Author Topic: Trying to load Arduino boot loader using AVR Studio 7 - ChinA OpenLog no softwar  (Read 906 times)

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Offline AllTheGearNoIdea

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Hello I need some general help with using the AVR Studio 7 and Arduino. So the story is that I need some RS232 to SD card data loggers.  I bought a few of these from sparkfun and very good they are. But they are expensive and I’m a cheap skate and I need 20 of them and cost stacks up.

So I bought some openlogs from China as £2 is better than £15. Anyway they didn’t work and I figured out they have no software installed. I have never used Arduino before downloaded Arduino software and followed online advice to install the OpenLog sketch. Well that didn’t work either as the Arduino IDE wouldn’t talk to the AVR microcontroller. So after more reading I figured out I need a boot loader.

First thing I found is the SPI programming header is covered in solder mask and the pads are bloody tiny. Scraped off the solder mask and soldered in some jumper cables.

Next problem is I didn’t have a programmer so I bought the shareware avrIsp II.  Following an online tutorial I installed AVR studio 7  and got the OPtiboot HEX file from the Arduino director on my computer. I found I could read and write to the Arduino and download load optiboot hex but still could not get it to talk to the Arduino IDE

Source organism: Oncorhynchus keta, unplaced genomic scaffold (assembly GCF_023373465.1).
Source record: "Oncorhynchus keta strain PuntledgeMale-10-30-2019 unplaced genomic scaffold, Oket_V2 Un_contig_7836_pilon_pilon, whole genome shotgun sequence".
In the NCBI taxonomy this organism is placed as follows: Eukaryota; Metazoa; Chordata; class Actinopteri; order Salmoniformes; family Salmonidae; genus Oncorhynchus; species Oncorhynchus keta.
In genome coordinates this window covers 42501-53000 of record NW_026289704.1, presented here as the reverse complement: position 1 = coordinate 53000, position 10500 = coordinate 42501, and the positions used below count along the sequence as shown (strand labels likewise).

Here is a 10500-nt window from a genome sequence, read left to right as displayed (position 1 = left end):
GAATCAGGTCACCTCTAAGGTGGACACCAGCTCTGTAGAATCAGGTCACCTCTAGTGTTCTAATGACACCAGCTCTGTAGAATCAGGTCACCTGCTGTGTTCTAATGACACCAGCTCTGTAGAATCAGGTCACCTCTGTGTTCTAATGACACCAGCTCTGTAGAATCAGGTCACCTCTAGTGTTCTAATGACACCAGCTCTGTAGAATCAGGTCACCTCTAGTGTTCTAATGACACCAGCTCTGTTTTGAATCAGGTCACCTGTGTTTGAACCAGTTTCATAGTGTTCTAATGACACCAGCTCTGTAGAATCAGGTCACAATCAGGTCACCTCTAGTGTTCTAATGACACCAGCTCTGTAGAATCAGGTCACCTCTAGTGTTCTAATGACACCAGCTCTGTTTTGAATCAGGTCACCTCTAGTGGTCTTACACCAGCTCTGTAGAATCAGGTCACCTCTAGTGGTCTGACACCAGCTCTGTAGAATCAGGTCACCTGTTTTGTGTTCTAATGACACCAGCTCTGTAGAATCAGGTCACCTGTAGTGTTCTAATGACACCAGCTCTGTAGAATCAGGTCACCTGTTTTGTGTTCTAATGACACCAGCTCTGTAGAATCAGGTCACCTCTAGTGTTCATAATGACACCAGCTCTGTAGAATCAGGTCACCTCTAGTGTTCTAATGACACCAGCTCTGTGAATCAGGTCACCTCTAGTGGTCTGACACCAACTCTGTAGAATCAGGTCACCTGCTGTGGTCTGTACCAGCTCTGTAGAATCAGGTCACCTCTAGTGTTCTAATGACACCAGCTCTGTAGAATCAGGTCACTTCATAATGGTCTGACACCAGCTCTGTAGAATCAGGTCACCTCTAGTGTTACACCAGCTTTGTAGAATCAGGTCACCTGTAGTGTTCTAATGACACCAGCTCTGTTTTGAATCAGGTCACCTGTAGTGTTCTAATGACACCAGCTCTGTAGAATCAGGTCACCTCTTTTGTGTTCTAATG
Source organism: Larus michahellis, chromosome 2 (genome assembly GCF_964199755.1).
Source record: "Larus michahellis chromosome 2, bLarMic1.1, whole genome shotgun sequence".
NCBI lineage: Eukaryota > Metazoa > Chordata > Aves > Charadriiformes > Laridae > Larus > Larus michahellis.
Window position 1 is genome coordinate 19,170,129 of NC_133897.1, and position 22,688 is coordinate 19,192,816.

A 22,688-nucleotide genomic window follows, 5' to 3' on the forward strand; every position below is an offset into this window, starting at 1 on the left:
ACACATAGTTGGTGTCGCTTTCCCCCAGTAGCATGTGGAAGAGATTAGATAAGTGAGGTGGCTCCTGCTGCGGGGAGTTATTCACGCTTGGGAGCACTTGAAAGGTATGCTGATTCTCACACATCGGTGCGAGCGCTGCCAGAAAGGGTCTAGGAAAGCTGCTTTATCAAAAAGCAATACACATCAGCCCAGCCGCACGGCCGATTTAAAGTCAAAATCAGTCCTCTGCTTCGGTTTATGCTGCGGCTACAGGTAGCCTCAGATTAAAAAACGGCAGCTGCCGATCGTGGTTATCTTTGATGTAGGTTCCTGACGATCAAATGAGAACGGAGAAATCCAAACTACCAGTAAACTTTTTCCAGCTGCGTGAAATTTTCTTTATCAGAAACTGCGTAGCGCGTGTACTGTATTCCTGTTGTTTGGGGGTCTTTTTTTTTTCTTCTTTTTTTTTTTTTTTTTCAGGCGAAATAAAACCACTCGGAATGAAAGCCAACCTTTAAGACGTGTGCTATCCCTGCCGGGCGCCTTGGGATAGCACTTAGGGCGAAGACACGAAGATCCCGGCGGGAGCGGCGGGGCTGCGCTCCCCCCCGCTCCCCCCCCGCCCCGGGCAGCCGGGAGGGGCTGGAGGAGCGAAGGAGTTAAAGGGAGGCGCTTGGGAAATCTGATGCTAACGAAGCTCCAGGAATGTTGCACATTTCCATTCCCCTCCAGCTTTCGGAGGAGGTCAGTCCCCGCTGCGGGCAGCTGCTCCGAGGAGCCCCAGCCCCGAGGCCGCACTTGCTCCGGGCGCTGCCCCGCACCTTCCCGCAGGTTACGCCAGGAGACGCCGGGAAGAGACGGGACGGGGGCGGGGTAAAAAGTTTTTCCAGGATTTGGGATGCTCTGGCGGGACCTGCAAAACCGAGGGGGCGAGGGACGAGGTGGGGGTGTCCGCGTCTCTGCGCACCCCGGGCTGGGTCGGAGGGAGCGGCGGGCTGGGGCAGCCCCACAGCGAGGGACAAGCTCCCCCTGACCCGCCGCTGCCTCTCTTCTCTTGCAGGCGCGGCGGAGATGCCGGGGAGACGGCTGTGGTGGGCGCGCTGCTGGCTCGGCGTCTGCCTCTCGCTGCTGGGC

I then found out that the boot loader could be down loaded from the Arduino IDE. Unfortunately this didn’t work because there’s a conflict between the AVRIsp driver installed with AVR Studio and the Arduino IDE. Apparently a known problem- well it wasn’t known by me LOL.

I found I could down load the boot loader using my bus pirate via the Arduino IDE. I get a little blue light flashing on my open log about every half second, I assume that’s a good sign. I can now connect using the Arduino serial cable and download sketches. So I must be on the home run.

So here my questions

I assume when I downloaded the  bootloader using the bus pirate and the Arduino IDE  it must have correctly set  all the memory configuration OSC settings and fuse bits ?

  Given that I was unable to do this using AVR studio originaly can I use AVR studio now to read back the successful configuration and make a note of the configuration settings.  I have tried this but I’m not convinced the read function is actually reading the configuration correctly, I think it’s just showing what I setup originally and not what’s on the working mega chip.

I uploaded the memory using the AVR Studio 7 from the working Mega 328P and compared this to the OPtiboot hex file I extracted from the Arduino directory and they are totally different.  So my question is when you down load the boot loader using the Arduino IDE which boot loader does it actually install.

Finally this has been a total pain in the arse apart prom paying £15 for a genuine OpenLog from sparkfun is there a easier way of downloading the open log sketch. Can I just get a combined hex file that has the OpenLog and bootloader compiled as a single hex file I can install using the AVR Studio.